Conditioning is a process that involves keeping horses limber over the winter, so their first trail rides (or trail) are not too difficult.
He compares the experience of taking an in-of-shape horse camping with asking a human to run marathons without training.
There are also the logistics of paperwork. It can take several weeks to get the necessary veterinary checks, Coggins test, brand inspections and any other paperwork. Eversole says, “I keep them all inside a large manila folder in the car.”
Additional Resources: Horse Camping 101
Check out our Horse Camping 101 article for more information about planning your camping adventure with horses.
- Horse Camping 101 – Vacations with Accommodations
- Horse Camping 101 – Vacations at Horse Camps
- Horse Camping 101 – Packing in Remote Areas
First Aid For All
Without cell phone coverage, camping requires a higher level of health responsibility than what is required at home. Eversole says that horses may need to learn basic skills from their veterinarian or take an equine first aid class. How to clean and bandage a wound. What would you do if your horse had a wound?
Eversole says, “I rode with Bute (the non-steroidal antiinflammatory drugs phenylbutazone & flunixin meglumine), in my first-aid kits. Bute and Banamine took a while for my vet (before prescribing them) to feel confident in me and allow me to take them with me.” “The majority of people don’t talk to their vets about these matters.”
It is vital to provide basic first aid for all people. He says, “In every class that I teach, I ask who holds a valid CPR and first-aid card.” “What we do recreationally… falls under the definition of extreme sport.”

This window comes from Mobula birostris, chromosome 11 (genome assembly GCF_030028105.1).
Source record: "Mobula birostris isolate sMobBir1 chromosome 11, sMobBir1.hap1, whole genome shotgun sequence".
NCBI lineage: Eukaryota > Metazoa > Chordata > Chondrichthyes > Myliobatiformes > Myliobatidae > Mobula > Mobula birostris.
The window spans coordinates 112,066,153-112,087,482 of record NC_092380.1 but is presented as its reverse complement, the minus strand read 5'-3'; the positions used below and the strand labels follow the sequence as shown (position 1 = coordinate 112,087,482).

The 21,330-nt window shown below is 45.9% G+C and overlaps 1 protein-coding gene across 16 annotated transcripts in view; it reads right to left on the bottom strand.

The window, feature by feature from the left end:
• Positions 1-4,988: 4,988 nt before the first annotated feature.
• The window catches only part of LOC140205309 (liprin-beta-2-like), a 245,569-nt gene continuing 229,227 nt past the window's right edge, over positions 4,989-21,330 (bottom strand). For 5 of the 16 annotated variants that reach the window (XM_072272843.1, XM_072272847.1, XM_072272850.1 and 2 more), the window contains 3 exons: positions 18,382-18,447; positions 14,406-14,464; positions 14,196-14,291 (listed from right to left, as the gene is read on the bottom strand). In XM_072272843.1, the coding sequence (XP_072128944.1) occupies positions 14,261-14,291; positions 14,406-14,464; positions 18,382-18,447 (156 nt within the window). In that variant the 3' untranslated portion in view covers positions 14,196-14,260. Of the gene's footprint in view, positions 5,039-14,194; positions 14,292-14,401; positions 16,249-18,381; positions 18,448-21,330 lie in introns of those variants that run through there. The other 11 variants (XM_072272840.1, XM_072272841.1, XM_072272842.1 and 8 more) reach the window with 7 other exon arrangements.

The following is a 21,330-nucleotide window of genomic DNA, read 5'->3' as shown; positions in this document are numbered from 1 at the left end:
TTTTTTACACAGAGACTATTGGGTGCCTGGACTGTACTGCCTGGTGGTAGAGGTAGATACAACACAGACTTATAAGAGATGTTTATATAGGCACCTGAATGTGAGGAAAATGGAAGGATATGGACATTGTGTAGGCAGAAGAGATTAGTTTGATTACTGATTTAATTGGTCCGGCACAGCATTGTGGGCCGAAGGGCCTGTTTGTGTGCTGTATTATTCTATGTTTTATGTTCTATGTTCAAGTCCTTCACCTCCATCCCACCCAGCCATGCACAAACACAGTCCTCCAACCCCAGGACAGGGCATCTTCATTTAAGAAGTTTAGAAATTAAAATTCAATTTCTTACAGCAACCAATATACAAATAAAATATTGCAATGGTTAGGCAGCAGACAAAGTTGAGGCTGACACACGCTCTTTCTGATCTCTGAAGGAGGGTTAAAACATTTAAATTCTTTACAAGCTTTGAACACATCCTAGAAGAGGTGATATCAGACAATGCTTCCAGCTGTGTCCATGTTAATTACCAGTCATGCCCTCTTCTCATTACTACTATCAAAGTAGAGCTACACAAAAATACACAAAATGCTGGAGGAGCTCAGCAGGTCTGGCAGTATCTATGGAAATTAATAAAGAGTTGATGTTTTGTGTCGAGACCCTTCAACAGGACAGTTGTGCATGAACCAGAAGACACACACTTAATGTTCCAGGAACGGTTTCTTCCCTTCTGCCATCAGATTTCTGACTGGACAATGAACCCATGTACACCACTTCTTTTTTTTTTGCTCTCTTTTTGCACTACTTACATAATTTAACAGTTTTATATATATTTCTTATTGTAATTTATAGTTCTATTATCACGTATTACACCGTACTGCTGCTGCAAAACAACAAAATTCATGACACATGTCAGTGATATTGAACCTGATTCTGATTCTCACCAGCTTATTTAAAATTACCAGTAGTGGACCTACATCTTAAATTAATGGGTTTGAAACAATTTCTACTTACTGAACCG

Riders must ensure that they are able to care for their horses and other passengers on the trip. You should also wear a helmet for every ride.
Eversole recommends that you check the dates of your first-aid kit and replace any items that have expired or worn out.
Equine Restraint Options
You will need to confine your horses once you have reached the campsite. Eversole says that there are many ways to confine horses. If your horses aren’t properly trained, anything can be dangerous or cruel.
Mary Kane, a Maple Valley rider, says, “Practice at home first and teach your horse how to safely stand tied and have patience.” Mary Kane is a Back Country Horsemen of America (BCHA) officer who works to preserve public lands for equestrian use.
These are common restraint and confinement options: